|Version 6 (modified by jannekevdp@…, 3 years ago)|
GSCF Development Guidelines
- for fancy user interface widgets such as accordion or tabs, we use jQuery ui ( http://jqueryui.com/). Currently the CSS and JS of jQuery UI 1.7.2 (theme Pepper Grinder) are put into the /js/ and /css/jquery-ui/ folders. To use for example the accordion widget for a div with id 'idAcc' in you GSP, specify in head:
We use Nimble (which is in it's turn based on Apache Shiro): http://sites.google.com/site/nimbledoc/home (License: Apache 2.0). Authentication tags can be found at http://sites.google.com/site/nimbledoc/developer-documentation/authentication-and-access-control-tags-supplied-by-nimble.
- images are stored in /images/* and images should be grouped in logically named directories (for example: /images/icons/famfamfam/*)
- whenever images are used, optimize them for the web (in Photoshop: file --> Save for Web & Devices --> jpeg 80%)
- we develop using the NetBeans IDE tightly integrates with Groovy & Grails (install the Groovy & Grails plugin)
Tabs & Indentation
- use the following settings for tabbing and indentation
[[Image:Screen shot 2009-11-02 at 3.10.53 PM.png]]
- Commit logical changesets
- When you commit a change to the repository, make sure your change reflects a single purpose: the fixing of a specific bug, the addition of a new feature, or some particular task. Your commit will create a new revision number which can forever be used as a "name" for the change.
- if you break the repository you have to get cake!
- In Java, naming conventions for identifiers have been established and suggested by various Java communities such as Sun Microsystem<ref>"Code Conventions for the Java Programming Language", Section 9: "Naming Conventions"</ref>, Netscape<ref>"NETSCAPE'S SOFTWARE CODING STANDARDS GUIDE FOR JAVA", Collab Software Coding Standards Guide for Java</ref>, AmbySoft?<ref>"AmbySoft? Inc. Coding Standards for Java v17.01d", http://www.ambysoft.com/essays/javaCodingStandards.html</ref> and etc. A sample of naming conventions set by Sun Microsystem are listed below:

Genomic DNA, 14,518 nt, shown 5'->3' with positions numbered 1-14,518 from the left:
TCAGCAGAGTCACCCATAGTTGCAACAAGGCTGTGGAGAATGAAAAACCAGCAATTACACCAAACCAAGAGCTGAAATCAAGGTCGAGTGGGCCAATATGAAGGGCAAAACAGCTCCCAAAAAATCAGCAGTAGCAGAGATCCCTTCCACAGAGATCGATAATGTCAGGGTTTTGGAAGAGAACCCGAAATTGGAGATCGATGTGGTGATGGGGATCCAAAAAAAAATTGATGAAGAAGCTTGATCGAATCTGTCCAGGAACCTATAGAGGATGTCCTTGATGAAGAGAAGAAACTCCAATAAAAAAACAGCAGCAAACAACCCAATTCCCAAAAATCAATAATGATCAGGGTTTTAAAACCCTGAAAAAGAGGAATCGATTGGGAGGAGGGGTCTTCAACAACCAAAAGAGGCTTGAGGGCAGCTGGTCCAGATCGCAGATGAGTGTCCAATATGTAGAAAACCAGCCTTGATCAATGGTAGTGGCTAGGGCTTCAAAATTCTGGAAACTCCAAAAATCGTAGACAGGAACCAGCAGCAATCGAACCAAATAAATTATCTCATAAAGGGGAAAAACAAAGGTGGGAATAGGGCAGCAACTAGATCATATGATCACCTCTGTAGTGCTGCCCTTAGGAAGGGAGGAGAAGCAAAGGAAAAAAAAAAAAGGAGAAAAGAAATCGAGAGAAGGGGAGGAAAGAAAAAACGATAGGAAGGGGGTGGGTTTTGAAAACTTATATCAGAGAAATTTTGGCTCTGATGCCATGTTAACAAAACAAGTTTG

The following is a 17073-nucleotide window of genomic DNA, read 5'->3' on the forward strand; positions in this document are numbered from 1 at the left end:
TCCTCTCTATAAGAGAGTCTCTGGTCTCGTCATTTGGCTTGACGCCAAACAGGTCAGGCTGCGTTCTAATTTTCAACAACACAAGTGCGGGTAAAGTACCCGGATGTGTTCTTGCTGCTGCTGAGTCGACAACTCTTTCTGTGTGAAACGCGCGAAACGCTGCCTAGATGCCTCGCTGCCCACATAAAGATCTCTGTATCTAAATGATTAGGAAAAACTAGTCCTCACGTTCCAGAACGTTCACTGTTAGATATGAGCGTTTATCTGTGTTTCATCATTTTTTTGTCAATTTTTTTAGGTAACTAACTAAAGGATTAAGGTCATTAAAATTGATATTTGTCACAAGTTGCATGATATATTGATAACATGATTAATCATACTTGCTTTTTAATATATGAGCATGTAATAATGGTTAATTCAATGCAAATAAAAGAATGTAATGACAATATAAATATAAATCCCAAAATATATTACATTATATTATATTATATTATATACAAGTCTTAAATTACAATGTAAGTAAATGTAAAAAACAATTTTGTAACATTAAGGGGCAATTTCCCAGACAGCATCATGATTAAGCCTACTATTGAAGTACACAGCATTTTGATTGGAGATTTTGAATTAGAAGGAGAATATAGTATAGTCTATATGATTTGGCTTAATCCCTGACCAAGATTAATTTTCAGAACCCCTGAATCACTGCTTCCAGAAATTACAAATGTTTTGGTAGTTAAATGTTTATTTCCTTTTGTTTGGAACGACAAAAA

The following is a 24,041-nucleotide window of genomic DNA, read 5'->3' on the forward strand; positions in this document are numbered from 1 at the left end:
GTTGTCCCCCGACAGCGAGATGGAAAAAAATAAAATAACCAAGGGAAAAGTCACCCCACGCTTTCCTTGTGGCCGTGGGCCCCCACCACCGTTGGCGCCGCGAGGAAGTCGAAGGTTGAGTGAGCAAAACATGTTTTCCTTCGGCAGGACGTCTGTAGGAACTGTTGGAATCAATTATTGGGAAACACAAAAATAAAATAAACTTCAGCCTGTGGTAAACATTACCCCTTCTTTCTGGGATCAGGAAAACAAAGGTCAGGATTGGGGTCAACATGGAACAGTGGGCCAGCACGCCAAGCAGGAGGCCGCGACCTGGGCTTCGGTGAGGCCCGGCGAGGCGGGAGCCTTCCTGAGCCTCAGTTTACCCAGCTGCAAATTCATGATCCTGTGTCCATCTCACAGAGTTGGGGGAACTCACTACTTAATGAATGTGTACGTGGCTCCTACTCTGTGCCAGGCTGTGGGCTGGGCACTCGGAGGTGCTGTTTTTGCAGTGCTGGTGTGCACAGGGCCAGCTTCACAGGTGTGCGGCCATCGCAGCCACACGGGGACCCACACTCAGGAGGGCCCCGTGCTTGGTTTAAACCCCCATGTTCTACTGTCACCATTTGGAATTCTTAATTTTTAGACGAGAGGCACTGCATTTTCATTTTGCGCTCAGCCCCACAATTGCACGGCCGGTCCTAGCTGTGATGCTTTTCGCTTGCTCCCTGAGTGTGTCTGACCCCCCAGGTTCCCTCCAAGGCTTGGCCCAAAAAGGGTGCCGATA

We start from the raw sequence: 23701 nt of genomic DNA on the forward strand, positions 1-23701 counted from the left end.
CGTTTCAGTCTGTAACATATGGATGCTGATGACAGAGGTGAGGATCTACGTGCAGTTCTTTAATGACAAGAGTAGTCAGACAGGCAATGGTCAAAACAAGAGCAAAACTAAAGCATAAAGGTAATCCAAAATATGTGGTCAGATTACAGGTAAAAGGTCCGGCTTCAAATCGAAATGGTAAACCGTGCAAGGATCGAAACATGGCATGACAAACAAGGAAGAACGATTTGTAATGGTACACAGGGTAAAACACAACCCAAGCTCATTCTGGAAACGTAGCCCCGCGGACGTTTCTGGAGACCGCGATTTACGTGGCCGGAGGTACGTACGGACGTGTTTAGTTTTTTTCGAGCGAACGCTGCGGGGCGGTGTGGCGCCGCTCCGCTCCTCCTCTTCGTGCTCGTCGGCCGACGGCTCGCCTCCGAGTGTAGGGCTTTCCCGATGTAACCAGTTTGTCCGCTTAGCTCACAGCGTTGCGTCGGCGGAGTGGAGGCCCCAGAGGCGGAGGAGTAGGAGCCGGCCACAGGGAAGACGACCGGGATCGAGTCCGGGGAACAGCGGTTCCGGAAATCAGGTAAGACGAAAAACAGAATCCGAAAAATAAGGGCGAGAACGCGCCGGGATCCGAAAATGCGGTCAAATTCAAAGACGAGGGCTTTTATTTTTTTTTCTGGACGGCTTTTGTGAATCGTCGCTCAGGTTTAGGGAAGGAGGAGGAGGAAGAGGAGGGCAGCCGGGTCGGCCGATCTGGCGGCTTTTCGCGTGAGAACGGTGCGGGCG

|Identifier Type||Rules for Naming||Examples|
|Classes||Class names should be nouns, in mixed case with the first letter of each internal word capitalized. Try to keep your class names simple and descriptive. Use whole words-avoid acronyms and abbreviations (unless the abbreviation is much more widely used than the long form, such as URL or HTML).||class Raster;class ImageSprite?;|
|Methods||Methods should be verbs, in mixed case with the first letter lowercase, with the first letter of each internal word capitalized.||run(); runFast(); getBackground();|
|Variables||Except for variables, all instance, class, and class constants are in mixed case with a lowercase first letter. Internal words start with capital letters. Variable names should not start with underscore _ or dollar sign $ characters, even though both are allowed. Variable names should be short yet meaningful. The choice of a variable name should be mnemonic- that is, designed to indicate to the casual observer the intent of its use. One-character variable names should be avoided except for temporary "throwaway" variables. Common names for temporary variables are i, j, k, m, and n for integers; c, d, and e for characters.|
|int i; char c; float myWidth;|
Note: while class names start with an uppercase character, instances of classes are variables and hence start with a lowercase character.